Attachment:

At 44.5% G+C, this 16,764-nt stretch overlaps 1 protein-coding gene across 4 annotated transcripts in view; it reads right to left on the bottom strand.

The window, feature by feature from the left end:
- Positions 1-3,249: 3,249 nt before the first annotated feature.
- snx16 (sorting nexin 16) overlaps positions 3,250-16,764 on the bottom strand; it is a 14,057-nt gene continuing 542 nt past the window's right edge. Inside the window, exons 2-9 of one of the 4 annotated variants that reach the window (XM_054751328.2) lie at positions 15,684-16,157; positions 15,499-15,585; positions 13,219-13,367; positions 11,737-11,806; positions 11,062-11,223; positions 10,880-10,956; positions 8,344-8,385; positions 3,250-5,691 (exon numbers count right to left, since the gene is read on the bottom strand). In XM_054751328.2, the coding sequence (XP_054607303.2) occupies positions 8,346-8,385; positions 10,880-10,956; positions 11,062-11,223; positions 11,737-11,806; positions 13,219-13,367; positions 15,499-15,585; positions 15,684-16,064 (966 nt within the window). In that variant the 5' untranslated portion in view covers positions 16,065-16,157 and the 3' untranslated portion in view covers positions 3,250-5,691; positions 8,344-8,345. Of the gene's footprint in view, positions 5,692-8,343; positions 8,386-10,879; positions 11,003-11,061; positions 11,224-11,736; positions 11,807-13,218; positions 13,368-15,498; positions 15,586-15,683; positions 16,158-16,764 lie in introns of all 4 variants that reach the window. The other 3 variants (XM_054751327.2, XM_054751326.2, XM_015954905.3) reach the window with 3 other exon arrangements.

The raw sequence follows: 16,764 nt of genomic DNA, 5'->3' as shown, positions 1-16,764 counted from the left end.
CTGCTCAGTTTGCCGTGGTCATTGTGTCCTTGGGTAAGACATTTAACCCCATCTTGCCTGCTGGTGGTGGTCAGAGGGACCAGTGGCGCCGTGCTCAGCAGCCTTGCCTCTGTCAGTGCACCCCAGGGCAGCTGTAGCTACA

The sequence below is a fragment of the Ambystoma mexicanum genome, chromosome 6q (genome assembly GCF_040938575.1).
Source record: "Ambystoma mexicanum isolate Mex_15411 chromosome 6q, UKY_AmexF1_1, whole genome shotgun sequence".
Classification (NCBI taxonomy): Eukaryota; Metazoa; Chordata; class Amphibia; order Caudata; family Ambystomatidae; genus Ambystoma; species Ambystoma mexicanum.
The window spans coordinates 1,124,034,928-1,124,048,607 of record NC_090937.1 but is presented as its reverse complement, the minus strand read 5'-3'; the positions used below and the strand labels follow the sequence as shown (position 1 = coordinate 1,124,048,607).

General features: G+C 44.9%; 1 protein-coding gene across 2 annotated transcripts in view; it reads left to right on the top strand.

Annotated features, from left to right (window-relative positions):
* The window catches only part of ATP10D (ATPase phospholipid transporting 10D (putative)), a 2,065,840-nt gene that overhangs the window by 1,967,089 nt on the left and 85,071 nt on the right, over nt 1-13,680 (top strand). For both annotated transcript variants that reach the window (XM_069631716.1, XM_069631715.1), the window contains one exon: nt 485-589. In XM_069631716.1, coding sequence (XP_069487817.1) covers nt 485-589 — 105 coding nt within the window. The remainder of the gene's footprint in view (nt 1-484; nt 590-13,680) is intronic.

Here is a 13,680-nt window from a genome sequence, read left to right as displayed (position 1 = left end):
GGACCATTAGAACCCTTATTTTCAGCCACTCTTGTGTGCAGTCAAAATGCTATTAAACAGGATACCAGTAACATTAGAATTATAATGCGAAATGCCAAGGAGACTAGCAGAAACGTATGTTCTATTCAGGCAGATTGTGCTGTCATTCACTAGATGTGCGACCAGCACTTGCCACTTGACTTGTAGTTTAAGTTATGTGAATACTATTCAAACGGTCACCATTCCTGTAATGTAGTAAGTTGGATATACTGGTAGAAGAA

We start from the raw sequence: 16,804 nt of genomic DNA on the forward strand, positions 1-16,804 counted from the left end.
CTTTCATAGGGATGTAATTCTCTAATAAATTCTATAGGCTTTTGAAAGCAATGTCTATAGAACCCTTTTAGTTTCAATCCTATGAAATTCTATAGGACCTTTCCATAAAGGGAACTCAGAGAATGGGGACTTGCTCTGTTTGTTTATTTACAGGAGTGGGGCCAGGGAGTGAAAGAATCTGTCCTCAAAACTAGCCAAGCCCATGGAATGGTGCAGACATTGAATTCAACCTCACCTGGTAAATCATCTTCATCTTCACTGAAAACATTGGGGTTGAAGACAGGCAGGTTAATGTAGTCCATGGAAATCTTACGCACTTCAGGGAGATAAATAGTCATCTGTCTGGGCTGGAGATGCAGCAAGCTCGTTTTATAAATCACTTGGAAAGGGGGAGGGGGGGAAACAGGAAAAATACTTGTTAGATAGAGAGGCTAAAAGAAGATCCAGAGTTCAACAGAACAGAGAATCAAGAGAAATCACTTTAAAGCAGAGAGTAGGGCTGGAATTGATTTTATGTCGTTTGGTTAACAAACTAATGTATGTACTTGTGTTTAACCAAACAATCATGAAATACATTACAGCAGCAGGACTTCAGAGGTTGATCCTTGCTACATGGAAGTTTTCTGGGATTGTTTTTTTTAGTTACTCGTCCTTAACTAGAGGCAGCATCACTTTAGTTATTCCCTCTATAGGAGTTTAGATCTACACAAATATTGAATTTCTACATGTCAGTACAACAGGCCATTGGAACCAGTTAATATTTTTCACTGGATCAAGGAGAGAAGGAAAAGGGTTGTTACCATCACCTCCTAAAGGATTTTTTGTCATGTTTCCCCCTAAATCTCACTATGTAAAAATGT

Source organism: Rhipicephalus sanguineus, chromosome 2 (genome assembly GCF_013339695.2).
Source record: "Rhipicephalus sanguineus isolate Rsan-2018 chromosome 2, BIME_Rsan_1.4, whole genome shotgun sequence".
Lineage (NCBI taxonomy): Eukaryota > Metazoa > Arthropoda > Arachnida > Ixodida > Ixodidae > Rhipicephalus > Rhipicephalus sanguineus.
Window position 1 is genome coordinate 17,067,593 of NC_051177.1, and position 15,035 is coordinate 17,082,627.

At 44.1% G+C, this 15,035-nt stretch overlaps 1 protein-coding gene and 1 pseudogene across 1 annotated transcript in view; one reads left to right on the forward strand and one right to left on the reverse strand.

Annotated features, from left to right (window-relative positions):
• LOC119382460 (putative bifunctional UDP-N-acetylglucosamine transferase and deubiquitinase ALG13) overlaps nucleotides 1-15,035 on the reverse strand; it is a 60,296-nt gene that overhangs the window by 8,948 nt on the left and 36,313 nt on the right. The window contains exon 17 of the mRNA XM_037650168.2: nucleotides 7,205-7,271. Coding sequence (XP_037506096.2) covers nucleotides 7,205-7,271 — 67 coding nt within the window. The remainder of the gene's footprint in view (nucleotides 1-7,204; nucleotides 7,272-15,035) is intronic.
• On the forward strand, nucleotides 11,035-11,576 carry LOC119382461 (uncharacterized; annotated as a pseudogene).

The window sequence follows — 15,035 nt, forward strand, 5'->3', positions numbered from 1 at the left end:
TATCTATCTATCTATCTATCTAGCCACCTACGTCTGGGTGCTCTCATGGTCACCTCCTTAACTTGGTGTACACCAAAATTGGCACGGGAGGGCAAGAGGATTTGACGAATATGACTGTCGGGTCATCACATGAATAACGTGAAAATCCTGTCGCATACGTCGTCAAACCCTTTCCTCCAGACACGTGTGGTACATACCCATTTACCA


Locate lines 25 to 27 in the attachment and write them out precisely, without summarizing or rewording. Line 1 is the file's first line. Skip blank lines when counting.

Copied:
• On the forward strand, nucleotides 11,035-11,576 carry LOC119382461 (uncharacterized; annotated as a pseudogene).

The window sequence follows — 15,035 nt, forward strand, 5'->3', positions numbered from 1 at the left end:
TATCTATCTATCTATCTATCTAGCCACCTACGTCTGGGTGCTCTCATGGTCACCTCCTTAACTTGGTGTACACCAAAATTGGCACGGGAGGGCAAGAGGATTTGACGAATATGACTGTCGGGTCATCACATGAATAACGTGAAAATCCTGTCGCATACGTCGTCAAACCCTTTCCTCCAGACACGTGTGGTACATACCCATTTACCA